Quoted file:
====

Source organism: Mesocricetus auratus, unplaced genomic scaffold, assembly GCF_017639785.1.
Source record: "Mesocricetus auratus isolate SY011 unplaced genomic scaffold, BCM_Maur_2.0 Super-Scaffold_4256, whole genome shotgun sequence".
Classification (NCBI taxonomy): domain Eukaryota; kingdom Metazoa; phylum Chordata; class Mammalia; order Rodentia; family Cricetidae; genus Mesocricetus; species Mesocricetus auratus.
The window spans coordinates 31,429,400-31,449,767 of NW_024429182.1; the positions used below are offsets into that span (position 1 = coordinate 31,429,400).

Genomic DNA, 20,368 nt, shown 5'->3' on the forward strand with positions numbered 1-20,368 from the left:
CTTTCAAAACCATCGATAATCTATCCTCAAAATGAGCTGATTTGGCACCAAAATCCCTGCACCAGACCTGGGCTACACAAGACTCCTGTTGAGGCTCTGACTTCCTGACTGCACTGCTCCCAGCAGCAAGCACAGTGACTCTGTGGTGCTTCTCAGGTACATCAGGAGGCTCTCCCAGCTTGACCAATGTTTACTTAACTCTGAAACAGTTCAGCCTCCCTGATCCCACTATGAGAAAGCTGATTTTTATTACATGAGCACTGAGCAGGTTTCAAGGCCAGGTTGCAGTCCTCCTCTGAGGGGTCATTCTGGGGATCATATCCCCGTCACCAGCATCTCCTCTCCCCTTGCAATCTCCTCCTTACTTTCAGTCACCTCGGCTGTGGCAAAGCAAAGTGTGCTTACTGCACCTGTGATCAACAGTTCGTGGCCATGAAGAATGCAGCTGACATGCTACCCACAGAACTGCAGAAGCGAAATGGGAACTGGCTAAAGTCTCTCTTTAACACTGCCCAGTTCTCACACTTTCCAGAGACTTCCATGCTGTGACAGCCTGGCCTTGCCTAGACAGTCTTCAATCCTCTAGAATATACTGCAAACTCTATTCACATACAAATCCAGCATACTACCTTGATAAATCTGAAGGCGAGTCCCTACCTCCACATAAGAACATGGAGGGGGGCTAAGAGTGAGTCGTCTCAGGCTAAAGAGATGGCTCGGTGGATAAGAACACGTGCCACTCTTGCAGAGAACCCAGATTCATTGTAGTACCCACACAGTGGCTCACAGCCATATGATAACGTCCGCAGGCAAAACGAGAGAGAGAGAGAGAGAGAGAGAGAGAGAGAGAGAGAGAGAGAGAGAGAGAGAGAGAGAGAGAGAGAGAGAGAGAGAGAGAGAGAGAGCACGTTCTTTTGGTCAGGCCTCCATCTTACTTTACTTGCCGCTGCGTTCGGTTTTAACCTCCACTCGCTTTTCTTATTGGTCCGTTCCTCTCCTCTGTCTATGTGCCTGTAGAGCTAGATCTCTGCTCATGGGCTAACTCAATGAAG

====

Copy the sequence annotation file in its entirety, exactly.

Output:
Source organism: Mesocricetus auratus, unplaced genomic scaffold, assembly GCF_017639785.1.
Source record: "Mesocricetus auratus isolate SY011 unplaced genomic scaffold, BCM_Maur_2.0 Super-Scaffold_4256, whole genome shotgun sequence".
Classification (NCBI taxonomy): domain Eukaryota; kingdom Metazoa; phylum Chordata; class Mammalia; order Rodentia; family Cricetidae; genus Mesocricetus; species Mesocricetus auratus.
The window spans coordinates 31,429,400-31,449,767 of NW_024429182.1; the positions used below are offsets into that span (position 1 = coordinate 31,429,400).

Genomic DNA, 20,368 nt, shown 5'->3' on the forward strand with positions numbered 1-20,368 from the left:
CTTTCAAAACCATCGATAATCTATCCTCAAAATGAGCTGATTTGGCACCAAAATCCCTGCACCAGACCTGGGCTACACAAGACTCCTGTTGAGGCTCTGACTTCCTGACTGCACTGCTCCCAGCAGCAAGCACAGTGACTCTGTGGTGCTTCTCAGGTACATCAGGAGGCTCTCCCAGCTTGACCAATGTTTACTTAACTCTGAAACAGTTCAGCCTCCCTGATCCCACTATGAGAAAGCTGATTTTTATTACATGAGCACTGAGCAGGTTTCAAGGCCAGGTTGCAGTCCTCCTCTGAGGGGTCATTCTGGGGATCATATCCCCGTCACCAGCATCTCCTCTCCCCTTGCAATCTCCTCCTTACTTTCAGTCACCTCGGCTGTGGCAAAGCAAAGTGTGCTTACTGCACCTGTGATCAACAGTTCGTGGCCATGAAGAATGCAGCTGACATGCTACCCACAGAACTGCAGAAGCGAAATGGGAACTGGCTAAAGTCTCTCTTTAACACTGCCCAGTTCTCACACTTTCCAGAGACTTCCATGCTGTGACAGCCTGGCCTTGCCTAGACAGTCTTCAATCCTCTAGAATATACTGCAAACTCTATTCACATACAAATCCAGCATACTACCTTGATAAATCTGAAGGCGAGTCCCTACCTCCACATAAGAACATGGAGGGGGGCTAAGAGTGAGTCGTCTCAGGCTAAAGAGATGGCTCGGTGGATAAGAACACGTGCCACTCTTGCAGAGAACCCAGATTCATTGTAGTACCCACACAGTGGCTCACAGCCATATGATAACGTCCGCAGGCAAAACGAGAGAGAGAGAGAGAGAGAGAGAGAGAGAGAGAGAGAGAGAGAGAGAGAGAGAGAGAGAGAGAGAGAGAGAGAGAGAGAGAGAGAGAGCACGTTCTTTTGGTCAGGCCTCCATCTTACTTTACTTGCCGCTGCGTTCGGTTTTAACCTCCACTCGCTTTTCTTATTGGTCCGTTCCTCTCCTCTGTCTATGTGCCTGTAGAGCTAGATCTCTGCTCATGGGCTAACTCAATGAAG